Lights, restrooms, batting cages, playgrounds, a splash park, a passive recreation space, greenspace and parking will be added. The plan could add nine to 13 ball fields. The park has five, Wright said.

The 8th Street Gateway Park/West Bentonville trails and renovating Melvin Ford Aquatic Center at Memorial Park projects will be paid for later.

Public Safety

The new radio technology will improve coverage in schools, hospitals, businesses and throughout the city, according to a city website dedicated to the bond issue.

The Fire and Police departments use technology no longer allowing first-responders to communicate with local, regional and state agencies, according to the city.

The new technology will allow a partnership with the Arkansas Wireless Information Network. The statewide system allows responders to operate on the same radio channels in an emergency or as they travel throughout Arkansas, according to the city.

The police training facility will have a virtual deescalation and judgmental use-of-force training simulator, a live outdoor range, a dog training area and a training building for range equipment. It also will be used as a bomb squad and special response team training area. The bomb squad, based in Bentonville, covers Northwest Arkansas and into Missouri.

The 100-yard outdoor range will be built on 20 acres near the armory, just off Regional Airport Road.

The five-story fire training and burn building will increase firefighter safety during training, provide training flexibility and consistency, meet regulatory standards and reduce environmental impact, according to the city. A site for the facility is pending and needs City Council approval, Griffin said.

Bentonville is the only large city in Northwest Arkansas without its own training facilities for emergency personnel, according to the city.

Drainage, library

Bond money will pay for 25 projects to reduce flooding and provide better drainage, according to the city. The projects were selected from studies, 311 resident concerns and issues known by Street Department staff. The upgrades would affect more than 500 homes, reduce road flooding and pay for infrastructure.

Plans for the library call for a 6,400-square-foot addition and renovation to 10,000 square feet of the interior. The addition would include a children's department with a larger story time area and expanded craft space in addition to a teen zone and activity room and maker space.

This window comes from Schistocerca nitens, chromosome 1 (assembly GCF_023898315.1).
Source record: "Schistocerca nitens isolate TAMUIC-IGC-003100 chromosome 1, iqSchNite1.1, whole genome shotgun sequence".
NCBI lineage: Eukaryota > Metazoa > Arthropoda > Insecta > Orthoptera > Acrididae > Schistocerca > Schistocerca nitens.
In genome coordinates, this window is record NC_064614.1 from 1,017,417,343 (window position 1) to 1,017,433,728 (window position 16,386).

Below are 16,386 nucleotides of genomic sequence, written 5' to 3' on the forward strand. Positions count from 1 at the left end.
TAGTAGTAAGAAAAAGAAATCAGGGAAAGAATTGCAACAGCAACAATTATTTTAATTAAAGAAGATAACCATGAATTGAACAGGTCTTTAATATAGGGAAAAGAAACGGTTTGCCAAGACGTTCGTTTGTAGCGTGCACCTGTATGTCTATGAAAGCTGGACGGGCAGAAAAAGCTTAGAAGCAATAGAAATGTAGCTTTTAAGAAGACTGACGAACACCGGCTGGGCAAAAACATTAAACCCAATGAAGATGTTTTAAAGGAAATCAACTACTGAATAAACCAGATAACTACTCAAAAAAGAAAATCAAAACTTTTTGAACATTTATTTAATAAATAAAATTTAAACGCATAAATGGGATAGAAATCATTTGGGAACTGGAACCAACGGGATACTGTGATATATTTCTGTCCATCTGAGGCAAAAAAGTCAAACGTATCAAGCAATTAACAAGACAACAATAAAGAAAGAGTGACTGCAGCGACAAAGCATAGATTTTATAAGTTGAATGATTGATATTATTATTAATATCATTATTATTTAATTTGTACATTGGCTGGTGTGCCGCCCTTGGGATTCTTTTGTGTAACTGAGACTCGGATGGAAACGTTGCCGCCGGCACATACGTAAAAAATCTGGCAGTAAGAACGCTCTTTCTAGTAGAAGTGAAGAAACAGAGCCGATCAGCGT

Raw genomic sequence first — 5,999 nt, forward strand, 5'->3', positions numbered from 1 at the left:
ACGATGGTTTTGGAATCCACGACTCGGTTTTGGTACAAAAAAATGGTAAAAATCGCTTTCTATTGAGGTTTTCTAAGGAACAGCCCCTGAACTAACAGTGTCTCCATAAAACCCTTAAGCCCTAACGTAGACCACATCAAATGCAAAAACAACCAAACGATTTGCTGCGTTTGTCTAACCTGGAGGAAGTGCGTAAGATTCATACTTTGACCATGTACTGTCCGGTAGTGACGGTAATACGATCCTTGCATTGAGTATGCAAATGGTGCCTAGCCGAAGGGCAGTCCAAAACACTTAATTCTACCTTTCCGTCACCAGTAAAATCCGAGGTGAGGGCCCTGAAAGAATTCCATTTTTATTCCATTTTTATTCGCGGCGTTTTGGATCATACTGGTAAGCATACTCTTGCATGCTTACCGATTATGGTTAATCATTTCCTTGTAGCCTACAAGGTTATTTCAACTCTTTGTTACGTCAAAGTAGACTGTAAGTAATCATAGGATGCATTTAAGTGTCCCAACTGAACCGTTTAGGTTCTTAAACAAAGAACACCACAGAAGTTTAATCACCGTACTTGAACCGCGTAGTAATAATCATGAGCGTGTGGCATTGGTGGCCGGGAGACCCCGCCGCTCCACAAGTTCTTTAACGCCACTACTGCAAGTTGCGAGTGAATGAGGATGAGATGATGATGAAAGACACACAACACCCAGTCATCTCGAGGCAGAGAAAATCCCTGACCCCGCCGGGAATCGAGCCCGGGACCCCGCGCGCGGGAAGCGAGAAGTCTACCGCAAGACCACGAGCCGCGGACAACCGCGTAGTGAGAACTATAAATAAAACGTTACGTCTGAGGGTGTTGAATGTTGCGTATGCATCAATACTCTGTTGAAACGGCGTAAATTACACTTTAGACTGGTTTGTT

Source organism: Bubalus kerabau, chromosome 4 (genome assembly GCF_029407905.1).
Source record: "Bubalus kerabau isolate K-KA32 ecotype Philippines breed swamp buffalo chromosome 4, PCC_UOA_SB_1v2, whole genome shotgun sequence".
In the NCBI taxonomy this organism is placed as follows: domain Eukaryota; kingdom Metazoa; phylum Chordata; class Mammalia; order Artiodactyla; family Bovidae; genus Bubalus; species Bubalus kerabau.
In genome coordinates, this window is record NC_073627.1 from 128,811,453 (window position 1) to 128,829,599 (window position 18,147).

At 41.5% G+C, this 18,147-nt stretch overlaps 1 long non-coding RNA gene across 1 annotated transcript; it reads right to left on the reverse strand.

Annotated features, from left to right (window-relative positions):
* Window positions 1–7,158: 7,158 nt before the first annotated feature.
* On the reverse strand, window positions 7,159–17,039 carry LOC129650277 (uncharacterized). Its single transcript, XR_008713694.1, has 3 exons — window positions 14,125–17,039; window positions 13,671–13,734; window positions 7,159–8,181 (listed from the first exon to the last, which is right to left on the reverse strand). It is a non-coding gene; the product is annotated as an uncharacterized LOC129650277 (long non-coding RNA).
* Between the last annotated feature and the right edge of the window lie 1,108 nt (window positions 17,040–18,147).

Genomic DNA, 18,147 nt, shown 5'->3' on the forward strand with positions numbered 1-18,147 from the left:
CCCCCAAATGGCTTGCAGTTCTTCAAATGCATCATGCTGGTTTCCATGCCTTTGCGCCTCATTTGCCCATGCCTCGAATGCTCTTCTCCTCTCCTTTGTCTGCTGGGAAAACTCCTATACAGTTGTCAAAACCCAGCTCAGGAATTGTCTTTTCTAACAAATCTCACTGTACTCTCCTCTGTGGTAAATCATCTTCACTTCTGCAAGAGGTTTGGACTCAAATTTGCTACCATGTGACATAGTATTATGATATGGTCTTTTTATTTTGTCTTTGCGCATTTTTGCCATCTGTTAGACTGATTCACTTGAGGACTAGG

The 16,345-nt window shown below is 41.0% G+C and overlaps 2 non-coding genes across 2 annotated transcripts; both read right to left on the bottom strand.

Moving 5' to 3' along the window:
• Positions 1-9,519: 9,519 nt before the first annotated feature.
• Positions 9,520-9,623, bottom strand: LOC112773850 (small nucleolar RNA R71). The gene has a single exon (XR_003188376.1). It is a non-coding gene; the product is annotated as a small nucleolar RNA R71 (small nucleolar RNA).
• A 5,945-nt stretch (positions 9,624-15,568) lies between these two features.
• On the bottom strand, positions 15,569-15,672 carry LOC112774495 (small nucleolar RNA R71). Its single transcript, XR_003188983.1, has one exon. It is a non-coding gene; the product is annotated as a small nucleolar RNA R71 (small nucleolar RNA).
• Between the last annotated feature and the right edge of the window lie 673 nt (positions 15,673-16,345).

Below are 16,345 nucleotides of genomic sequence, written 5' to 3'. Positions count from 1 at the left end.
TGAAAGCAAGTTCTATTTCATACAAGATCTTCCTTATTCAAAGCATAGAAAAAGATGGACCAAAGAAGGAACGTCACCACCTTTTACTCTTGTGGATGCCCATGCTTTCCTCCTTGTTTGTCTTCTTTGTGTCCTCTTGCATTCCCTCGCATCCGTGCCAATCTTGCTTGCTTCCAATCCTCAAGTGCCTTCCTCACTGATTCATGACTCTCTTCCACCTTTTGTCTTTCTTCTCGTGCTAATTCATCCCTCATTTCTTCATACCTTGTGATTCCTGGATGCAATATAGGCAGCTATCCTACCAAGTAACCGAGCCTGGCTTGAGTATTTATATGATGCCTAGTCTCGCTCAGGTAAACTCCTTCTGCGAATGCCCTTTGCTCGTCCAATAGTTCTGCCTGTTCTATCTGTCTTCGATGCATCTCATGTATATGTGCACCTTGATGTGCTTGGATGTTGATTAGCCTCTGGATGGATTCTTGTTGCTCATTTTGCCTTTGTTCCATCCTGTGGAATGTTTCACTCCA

Eighty percent of the revenue raised by the city's 1% sales tax for capital expenses goes to pay for bonds and 20% goes to ongoing needs. The city would maintain the same ratio if the sales tax is extended, Harper said.

The 1% sales tax brought in $16.9 million last year, he said. It will now expire in 2046. It was set to expire in 2032.

More News

Bond election results

Final, but unofficial vote totals from the Tuesday Bentonville bond election are:

Question 1: Extend 1% sales tax to support new bond issue; 886 for (78%), 246 against (22%).

Question 2: Refinance existing bonds, $23 million; 890 for (79%), 235 against (21%).

Question 3: Streets, $173.5 million; 925 for (82%), 206 against (18%).

Question 4: Parks and recreation, $32.75 million; 900 for (80%), 231 against (20%).

Question 5: Radio communications $6.6 million; 863 for (76%), 269 against (24%).

Question 6: Police, $1.65 million; 859 for (76%), 273 against (24%).

Question 7: Fire, $3.9 million; 939 for (83%), 193 against (17%).

Question 8: Drainage, $19.75 million; 913 for (81%), 219 against (19%).

Question 9: Library, $4.97 million; 875 for (77%), 257 against (23%).

Questions 1 and 2 on the ballot had to pass for any of the other projects, even if approved, to be paid for with bonds. There were 1,134 ballots cast. The turnout was 3.79%. The city has 29,942 registered voters.

Source: Benton County

ADVERTISEMENT

Sponsor Content

ADVERTISEMENT
ADVERTISEMENT